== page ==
Back when I was a kid, Charlotte was a very segregated city. McDowell Street was the closest African American area to downtown, and there was a big black concentration in north Charlotte, too.
But in my neighborhood, Revolution Park, it was nothing but whites. That was just the era I was born into. Don’t think that meant my neighborhood was wealthy, though. No, it was middle class at best. My upbringing was humble. We didn’t have cars or much pocket money. No one living in Revolution Park did, really. Still, Charlotte was vibrant then. As a teen, I probably couldn’t have told you what that meant, but I felt it, and Revolution Park was certainly one of those vibrant places.
There was a public pool there that served as the main meeting place for the youth of the neighborhood—we couldn’t afford to get around much, so hanging around that pool was all we had to do. Even in the winter, that pool is where we’d meet up. And the pool was right next to a golf course, which we used to sneak onto after it closed at night and play six or seven holes. That’s where I learned to swing a club.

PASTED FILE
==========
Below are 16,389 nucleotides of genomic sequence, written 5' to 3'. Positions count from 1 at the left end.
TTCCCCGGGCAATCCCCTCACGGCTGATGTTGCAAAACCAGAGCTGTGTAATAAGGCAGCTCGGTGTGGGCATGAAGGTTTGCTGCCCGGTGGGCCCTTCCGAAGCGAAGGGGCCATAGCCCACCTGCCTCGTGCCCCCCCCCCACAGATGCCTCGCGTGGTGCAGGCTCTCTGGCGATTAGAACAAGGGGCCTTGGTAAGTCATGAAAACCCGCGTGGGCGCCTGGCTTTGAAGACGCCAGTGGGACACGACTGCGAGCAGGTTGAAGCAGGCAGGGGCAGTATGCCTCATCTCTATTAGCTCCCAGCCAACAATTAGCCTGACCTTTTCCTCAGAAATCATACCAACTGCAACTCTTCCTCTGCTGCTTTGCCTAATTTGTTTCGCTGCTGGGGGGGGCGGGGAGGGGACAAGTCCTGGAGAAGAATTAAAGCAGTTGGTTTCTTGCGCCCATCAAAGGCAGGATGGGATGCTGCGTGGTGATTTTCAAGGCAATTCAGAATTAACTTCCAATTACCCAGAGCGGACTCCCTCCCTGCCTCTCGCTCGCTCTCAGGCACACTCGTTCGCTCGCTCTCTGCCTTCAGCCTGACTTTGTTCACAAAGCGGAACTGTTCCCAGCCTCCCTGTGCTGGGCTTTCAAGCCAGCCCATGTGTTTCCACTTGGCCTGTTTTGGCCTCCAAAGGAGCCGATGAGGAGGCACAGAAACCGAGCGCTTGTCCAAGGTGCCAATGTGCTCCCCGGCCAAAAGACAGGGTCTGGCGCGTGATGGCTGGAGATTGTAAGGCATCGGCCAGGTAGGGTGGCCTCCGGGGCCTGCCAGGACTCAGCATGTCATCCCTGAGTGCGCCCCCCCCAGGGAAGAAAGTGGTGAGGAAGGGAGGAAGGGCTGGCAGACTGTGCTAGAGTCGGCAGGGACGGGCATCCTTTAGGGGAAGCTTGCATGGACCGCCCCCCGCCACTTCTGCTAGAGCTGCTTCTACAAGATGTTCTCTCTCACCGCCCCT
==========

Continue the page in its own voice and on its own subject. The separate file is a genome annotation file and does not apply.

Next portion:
And that’s where I watched Charles Sifford, who would go on to become a very famous golfer [born in Charlotte, Sifford was the first African American to compete on the PGA Tour]. This was before desegregation, and Sifford was only about 21 years old, and he’d come to the course with another black guy on the off-season. It was a private club, and someone obviously wanted them there, so they couldn’t be denied. We’d gather around to watch, and seeing those two figures out on that green was an amazing thing, but not only for the reason you’d think. Not just because they were black—it was a sight to behold because they were the most incredible golfers. They were legendary, and when they were playing, that was the only thing we talked about. Looking back, I guess it was the first indication that change could and would come to Revolution Park. At the time, though, it was simply the way those two played that awed me.
Years later, Revolution Park would become the site of a lawsuit to end park segregation—that was in 1951. The transition at the pool was more subtle. And eventually the neighborhood would turn from white to mixed. Now, it’s almost entirely made up of black residents. —As told to Melissa Hankins